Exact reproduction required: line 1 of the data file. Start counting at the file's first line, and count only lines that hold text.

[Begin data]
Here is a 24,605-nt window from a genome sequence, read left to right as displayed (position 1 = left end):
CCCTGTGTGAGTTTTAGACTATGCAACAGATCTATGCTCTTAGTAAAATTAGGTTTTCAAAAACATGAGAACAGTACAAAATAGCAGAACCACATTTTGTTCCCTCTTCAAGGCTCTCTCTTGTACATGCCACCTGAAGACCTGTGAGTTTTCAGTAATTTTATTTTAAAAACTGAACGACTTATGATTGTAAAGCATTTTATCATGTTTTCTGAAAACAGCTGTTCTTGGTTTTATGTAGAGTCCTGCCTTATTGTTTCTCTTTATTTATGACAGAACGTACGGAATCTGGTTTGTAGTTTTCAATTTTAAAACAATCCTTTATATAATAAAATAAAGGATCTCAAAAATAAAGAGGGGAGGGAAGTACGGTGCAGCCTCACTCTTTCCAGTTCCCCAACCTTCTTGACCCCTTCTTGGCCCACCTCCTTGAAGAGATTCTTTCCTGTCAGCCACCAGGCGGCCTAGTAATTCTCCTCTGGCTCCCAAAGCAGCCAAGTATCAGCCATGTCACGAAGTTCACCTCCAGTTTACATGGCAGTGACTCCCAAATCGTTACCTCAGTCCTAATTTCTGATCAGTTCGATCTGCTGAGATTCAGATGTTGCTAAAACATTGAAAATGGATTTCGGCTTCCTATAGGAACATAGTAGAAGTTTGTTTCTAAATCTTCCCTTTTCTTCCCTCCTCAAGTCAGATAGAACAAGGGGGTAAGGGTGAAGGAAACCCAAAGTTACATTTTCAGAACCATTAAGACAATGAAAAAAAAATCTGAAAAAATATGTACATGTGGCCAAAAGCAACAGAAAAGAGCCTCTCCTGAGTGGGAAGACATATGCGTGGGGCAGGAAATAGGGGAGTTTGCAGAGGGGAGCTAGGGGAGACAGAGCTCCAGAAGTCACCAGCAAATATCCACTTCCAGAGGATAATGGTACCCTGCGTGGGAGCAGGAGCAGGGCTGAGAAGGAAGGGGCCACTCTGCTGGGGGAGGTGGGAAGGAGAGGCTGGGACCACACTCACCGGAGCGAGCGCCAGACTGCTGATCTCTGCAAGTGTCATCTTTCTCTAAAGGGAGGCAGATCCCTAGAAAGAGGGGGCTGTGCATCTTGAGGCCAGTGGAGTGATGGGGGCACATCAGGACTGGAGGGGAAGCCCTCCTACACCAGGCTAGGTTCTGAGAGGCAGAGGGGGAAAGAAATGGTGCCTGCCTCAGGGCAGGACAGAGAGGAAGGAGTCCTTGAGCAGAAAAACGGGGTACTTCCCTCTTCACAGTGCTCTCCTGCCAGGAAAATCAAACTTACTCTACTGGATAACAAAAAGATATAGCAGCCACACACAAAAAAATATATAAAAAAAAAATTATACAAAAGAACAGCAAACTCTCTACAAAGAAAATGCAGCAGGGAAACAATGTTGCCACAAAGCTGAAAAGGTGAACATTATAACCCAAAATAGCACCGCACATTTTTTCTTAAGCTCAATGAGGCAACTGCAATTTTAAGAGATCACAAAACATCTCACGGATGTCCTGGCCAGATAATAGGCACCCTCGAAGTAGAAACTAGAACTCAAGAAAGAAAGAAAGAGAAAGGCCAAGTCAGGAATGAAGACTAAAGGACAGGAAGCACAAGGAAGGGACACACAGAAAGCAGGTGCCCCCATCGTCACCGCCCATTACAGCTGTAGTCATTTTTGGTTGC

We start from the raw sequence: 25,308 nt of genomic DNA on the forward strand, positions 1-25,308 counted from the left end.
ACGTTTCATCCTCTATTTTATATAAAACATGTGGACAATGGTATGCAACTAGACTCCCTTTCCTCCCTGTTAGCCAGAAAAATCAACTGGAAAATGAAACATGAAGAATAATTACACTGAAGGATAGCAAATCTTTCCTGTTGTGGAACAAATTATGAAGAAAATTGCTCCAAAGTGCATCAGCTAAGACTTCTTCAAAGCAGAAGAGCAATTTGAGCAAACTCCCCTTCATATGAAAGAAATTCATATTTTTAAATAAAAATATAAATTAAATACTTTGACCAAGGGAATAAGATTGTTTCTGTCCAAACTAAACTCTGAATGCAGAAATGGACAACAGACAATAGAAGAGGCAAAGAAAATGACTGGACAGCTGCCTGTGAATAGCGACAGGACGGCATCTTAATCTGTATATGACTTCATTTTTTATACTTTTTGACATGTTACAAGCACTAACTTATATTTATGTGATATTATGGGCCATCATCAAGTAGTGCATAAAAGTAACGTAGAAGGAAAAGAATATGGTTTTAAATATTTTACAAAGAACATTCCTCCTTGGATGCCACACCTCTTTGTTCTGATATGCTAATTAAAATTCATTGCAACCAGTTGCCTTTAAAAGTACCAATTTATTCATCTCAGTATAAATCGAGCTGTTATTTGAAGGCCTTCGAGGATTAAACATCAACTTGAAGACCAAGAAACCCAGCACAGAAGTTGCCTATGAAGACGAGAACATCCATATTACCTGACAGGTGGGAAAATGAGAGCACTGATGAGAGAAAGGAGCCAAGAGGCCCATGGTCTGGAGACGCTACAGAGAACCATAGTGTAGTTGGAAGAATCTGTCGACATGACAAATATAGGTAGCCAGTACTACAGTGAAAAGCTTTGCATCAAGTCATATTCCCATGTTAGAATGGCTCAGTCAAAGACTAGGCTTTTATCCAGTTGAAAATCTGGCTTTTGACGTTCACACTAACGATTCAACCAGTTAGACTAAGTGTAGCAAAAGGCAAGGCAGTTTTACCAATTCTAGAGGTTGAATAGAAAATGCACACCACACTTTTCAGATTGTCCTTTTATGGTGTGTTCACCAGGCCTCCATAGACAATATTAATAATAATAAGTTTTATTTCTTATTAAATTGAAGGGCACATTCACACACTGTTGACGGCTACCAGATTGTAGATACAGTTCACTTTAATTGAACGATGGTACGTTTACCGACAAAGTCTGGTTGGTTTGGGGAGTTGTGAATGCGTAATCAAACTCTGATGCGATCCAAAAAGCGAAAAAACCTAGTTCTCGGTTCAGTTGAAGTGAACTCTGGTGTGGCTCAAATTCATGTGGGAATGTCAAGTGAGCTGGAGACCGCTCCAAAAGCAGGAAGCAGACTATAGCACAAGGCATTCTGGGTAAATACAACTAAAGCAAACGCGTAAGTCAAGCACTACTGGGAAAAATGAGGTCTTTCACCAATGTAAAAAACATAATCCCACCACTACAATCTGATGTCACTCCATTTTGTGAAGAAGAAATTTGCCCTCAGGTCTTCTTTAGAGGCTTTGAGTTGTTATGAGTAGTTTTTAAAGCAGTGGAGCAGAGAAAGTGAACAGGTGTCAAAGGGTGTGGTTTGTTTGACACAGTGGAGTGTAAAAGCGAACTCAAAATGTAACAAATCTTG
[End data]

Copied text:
Here is a 24,605-nt window from a genome sequence, read left to right as displayed (position 1 = left end):